You'll need to change your arguments from "Woof" and "Meow" to "Cat" and "Dog", but that should be easy enough to do. This avoids any "registration" of Strings with a class name in some map, and makes your code reusable for any future Animal you might add.


Solution:3

If you don't have to use Strings, you could use an enum type for the actions, and define an abstract factory method.

...  public enum Action {      MEOW {          @Override          public Animal getAnimal() {              return new Cat();          }      },        WOOF {          @Override          public Animal getAnimal() {              return new Dog();          }      };        public abstract Animal getAnimal();  }  

Then you can do things like:

...  Action action = Action.MEOW;  Animal animal = action.getAnimal();  ...  

It's kind of funky, but it works. This way the compiler will whine if you don't define getAnimal() for every action, and you can't pass in an action that doesn't exist.


Solution:4

Use Scannotations!

Step 1. Create an annotation like below:

package animal;    import java.lang.annotation.Retention;  import java.lang.annotation.RetentionPolicy;    @Retention(RetentionPolicy.RUNTIME)  public @interface AniMake {      String action();  }  

Note that the RetentionPolicy is runtime, we'll be accessing this via reflection.

Step 2. (Optional) Create a common super class:

package animal;    public abstract class Animal {        public abstract String greet();    }  

Step 3. create the subclasses with your new annotation:

package animal;    @AniMake(action="Meow")  public class Cat extends Animal {        @Override      public String greet() {          return "=^meow^=";      }    }  ////////////////////////////////////////////  package animal;    @AniMake(action="Woof")  public class Dog extends Animal {        @Override      public String greet() {          return "*WOOF!*";      }    }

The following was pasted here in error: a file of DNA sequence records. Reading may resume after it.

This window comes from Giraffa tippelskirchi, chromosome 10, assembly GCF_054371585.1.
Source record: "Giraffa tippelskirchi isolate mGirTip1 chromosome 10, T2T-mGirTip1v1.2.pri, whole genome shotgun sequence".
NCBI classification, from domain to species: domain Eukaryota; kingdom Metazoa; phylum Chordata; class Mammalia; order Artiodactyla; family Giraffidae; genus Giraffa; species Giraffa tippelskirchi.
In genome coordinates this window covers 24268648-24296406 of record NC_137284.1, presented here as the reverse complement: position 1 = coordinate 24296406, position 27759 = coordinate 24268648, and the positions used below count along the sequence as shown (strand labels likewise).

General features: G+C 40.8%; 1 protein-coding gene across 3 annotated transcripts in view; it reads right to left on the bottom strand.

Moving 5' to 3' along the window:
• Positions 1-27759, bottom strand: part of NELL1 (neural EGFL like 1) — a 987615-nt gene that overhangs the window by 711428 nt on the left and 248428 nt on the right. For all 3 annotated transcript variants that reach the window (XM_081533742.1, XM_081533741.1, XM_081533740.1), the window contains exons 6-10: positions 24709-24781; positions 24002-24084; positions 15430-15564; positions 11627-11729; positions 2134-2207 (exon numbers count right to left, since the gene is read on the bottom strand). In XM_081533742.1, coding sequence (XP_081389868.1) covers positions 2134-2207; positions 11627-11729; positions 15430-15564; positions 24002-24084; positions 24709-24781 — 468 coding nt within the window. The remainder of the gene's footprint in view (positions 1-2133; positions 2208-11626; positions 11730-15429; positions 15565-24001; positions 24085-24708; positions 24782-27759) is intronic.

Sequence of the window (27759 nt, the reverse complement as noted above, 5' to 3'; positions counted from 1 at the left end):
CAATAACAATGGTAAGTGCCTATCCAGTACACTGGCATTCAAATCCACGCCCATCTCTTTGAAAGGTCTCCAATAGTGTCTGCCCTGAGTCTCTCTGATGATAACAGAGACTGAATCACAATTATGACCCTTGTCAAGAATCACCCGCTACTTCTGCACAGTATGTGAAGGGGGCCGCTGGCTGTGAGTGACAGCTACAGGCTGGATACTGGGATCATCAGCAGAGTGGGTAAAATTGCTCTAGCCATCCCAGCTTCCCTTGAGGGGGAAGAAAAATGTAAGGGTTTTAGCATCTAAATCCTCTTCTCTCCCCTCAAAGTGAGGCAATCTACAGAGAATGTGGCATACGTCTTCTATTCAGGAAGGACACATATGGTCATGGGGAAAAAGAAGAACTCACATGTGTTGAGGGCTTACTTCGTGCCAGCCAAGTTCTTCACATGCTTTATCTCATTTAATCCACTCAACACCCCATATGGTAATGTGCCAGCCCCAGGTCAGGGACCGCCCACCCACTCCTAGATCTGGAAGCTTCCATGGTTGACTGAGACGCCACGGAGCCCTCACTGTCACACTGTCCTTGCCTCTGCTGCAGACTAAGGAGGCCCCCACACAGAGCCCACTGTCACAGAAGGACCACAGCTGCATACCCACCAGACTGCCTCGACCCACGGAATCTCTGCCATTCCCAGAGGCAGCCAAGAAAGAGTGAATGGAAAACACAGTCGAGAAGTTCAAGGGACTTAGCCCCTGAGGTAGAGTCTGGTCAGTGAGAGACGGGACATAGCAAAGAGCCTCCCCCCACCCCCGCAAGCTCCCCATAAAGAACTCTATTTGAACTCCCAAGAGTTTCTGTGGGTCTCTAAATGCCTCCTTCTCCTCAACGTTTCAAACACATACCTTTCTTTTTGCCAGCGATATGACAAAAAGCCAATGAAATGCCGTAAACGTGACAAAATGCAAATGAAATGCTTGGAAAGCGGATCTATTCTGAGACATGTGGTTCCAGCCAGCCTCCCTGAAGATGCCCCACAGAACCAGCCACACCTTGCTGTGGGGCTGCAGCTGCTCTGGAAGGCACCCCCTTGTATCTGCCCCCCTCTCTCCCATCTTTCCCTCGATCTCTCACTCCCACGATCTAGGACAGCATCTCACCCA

Step 4. Create the factory:

package animal;    import java.util.Set;    import org.reflections.Reflections;    public class AnimalFactory {        public Animal createAnimal(String action) throws InstantiationException, IllegalAccessException {          Animal animal = null;          Reflections reflections = new Reflections("animal");          Set<Class<?>> annotated = reflections.getTypesAnnotatedWith(AniMake.class);            for (Class<?> clazz : annotated) {              AniMake annoMake = clazz.getAnnotation(AniMake.class);              if (action.equals(annoMake.action())) {                  animal = (Animal) clazz.newInstance();              }          }            return animal;      }        /**       * @param args       * @throws IllegalAccessException        * @throws InstantiationException        */      public static void main(String[] args) throws InstantiationException, IllegalAccessException {          AnimalFactory factory = new AnimalFactory();          Animal dog = factory.createAnimal("Woof");          System.out.println(dog.greet());          Animal cat = factory.createAnimal("Meow");          System.out.println(cat.greet());      }    }